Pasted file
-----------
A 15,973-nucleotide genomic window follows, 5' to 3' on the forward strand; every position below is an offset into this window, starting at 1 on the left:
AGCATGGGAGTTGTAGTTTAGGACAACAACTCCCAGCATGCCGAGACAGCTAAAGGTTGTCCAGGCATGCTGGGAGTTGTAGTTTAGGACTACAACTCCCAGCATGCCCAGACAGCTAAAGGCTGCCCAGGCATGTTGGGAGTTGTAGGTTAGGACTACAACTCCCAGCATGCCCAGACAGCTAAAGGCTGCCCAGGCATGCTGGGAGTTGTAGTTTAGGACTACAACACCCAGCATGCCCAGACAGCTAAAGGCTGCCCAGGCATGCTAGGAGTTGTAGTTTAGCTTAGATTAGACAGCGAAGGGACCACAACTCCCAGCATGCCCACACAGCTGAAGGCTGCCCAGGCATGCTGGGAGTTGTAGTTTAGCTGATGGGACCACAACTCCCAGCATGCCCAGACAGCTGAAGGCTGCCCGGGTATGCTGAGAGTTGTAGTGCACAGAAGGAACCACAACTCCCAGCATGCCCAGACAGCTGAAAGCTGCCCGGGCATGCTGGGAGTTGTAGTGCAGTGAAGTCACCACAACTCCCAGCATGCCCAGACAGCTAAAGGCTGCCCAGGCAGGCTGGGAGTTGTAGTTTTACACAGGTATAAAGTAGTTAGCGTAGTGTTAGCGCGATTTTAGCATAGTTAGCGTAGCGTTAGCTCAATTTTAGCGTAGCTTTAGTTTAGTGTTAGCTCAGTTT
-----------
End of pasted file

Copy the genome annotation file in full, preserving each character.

A 15,973-nucleotide genomic window follows, 5' to 3' on the forward strand; every position below is an offset into this window, starting at 1 on the left:
AGCATGGGAGTTGTAGTTTAGGACAACAACTCCCAGCATGCCGAGACAGCTAAAGGTTGTCCAGGCATGCTGGGAGTTGTAGTTTAGGACTACAACTCCCAGCATGCCCAGACAGCTAAAGGCTGCCCAGGCATGTTGGGAGTTGTAGGTTAGGACTACAACTCCCAGCATGCCCAGACAGCTAAAGGCTGCCCAGGCATGCTGGGAGTTGTAGTTTAGGACTACAACACCCAGCATGCCCAGACAGCTAAAGGCTGCCCAGGCATGCTAGGAGTTGTAGTTTAGCTTAGATTAGACAGCGAAGGGACCACAACTCCCAGCATGCCCACACAGCTGAAGGCTGCCCAGGCATGCTGGGAGTTGTAGTTTAGCTGATGGGACCACAACTCCCAGCATGCCCAGACAGCTGAAGGCTGCCCGGGTATGCTGAGAGTTGTAGTGCACAGAAGGAACCACAACTCCCAGCATGCCCAGACAGCTGAAAGCTGCCCGGGCATGCTGGGAGTTGTAGTGCAGTGAAGTCACCACAACTCCCAGCATGCCCAGACAGCTAAAGGCTGCCCAGGCAGGCTGGGAGTTGTAGTTTTACACAGGTATAAAGTAGTTAGCGTAGTGTTAGCGCGATTTTAGCATAGTTAGCGTAGCGTTAGCTCAATTTTAGCGTAGCTTTAGTTTAGTGTTAGCTCAGTTT